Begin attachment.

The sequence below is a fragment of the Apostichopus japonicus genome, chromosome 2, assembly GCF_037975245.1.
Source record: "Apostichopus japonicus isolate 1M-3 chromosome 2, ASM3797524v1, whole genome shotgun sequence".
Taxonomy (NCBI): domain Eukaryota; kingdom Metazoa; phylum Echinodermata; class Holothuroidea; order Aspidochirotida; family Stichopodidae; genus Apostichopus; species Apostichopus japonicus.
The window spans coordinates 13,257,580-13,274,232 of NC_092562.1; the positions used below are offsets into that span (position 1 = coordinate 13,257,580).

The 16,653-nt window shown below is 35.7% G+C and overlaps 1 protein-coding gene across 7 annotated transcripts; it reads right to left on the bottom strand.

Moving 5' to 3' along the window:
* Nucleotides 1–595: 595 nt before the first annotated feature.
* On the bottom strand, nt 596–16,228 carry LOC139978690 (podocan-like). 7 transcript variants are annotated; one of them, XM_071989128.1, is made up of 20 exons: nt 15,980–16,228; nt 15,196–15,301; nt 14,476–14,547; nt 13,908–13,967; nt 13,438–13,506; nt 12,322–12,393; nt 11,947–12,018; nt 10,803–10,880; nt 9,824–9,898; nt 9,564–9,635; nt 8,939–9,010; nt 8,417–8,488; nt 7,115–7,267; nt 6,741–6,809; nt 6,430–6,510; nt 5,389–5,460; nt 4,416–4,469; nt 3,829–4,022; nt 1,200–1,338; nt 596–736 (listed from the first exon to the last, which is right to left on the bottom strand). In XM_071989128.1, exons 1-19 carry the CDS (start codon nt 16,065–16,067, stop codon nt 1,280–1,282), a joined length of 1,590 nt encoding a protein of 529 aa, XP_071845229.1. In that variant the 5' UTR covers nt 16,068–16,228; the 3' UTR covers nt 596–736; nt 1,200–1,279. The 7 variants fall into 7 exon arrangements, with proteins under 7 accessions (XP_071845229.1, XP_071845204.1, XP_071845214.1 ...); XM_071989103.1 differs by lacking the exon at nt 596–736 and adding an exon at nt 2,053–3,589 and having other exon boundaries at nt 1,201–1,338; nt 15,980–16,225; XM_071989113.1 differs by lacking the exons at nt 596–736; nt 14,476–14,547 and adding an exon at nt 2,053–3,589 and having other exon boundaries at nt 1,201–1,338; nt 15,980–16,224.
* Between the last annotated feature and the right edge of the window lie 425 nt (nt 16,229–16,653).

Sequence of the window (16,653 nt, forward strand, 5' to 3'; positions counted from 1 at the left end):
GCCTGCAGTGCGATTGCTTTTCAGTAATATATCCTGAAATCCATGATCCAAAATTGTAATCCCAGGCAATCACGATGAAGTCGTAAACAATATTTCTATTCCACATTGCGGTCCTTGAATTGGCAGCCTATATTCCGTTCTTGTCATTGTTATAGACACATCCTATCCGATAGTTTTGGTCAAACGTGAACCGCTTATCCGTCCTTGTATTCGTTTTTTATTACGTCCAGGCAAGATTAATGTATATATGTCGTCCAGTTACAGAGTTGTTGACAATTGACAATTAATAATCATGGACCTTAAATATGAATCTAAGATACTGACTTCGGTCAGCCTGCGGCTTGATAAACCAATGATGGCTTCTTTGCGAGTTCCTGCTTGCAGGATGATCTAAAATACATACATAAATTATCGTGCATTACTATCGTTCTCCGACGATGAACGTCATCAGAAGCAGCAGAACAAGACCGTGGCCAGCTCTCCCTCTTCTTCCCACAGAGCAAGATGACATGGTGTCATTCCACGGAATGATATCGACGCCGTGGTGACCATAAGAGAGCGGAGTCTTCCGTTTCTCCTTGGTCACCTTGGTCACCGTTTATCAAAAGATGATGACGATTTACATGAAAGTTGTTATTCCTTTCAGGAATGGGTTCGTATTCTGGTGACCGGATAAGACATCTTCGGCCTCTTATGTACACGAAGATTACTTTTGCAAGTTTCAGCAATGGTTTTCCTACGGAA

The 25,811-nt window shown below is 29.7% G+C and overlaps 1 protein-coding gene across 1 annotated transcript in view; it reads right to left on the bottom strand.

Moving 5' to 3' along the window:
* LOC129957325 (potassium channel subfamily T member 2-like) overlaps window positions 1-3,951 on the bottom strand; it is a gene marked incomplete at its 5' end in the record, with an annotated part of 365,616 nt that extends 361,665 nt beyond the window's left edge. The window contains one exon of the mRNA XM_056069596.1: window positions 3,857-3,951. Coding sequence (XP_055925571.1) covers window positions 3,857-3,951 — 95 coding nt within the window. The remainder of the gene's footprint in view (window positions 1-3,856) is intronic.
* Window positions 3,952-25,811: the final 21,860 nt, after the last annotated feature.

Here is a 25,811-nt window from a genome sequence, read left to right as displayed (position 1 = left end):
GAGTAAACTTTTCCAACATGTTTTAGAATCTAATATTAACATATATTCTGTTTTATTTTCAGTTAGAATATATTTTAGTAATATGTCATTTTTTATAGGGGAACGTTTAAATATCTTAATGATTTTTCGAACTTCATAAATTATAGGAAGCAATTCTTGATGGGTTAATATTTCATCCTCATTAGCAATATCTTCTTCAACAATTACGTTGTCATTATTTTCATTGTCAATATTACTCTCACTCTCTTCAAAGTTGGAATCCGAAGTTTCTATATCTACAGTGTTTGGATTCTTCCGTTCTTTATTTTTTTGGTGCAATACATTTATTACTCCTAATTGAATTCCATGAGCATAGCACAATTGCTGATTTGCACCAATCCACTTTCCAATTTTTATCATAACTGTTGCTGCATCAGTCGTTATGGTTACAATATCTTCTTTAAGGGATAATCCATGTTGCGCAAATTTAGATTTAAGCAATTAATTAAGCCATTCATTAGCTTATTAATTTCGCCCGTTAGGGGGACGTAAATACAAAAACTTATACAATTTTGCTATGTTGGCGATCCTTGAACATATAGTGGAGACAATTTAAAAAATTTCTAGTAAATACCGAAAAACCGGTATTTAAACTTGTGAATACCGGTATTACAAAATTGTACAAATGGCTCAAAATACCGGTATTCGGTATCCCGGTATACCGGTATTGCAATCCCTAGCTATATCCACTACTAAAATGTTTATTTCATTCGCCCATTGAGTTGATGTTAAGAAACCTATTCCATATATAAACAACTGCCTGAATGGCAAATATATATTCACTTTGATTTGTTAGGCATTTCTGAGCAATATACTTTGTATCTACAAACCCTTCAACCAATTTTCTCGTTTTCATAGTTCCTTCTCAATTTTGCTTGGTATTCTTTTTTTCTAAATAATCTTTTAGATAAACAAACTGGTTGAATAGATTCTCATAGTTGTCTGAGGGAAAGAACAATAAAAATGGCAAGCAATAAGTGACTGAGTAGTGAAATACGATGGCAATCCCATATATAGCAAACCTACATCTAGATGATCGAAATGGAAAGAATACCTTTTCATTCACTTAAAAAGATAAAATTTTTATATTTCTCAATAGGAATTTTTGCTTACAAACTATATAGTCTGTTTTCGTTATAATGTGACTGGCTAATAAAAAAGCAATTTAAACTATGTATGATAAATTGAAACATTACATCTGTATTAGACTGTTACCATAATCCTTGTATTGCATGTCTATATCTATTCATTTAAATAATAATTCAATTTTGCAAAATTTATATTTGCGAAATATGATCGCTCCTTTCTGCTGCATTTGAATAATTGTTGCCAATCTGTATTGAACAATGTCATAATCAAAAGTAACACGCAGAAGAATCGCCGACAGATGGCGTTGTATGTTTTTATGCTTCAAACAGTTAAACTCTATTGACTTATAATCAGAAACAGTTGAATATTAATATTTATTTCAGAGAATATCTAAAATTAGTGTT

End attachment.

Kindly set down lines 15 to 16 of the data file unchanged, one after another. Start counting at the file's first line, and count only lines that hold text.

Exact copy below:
* Window positions 3,952-25,811: the final 21,860 nt, after the last annotated feature.

Here is a 25,811-nt window from a genome sequence, read left to right as displayed (position 1 = left end):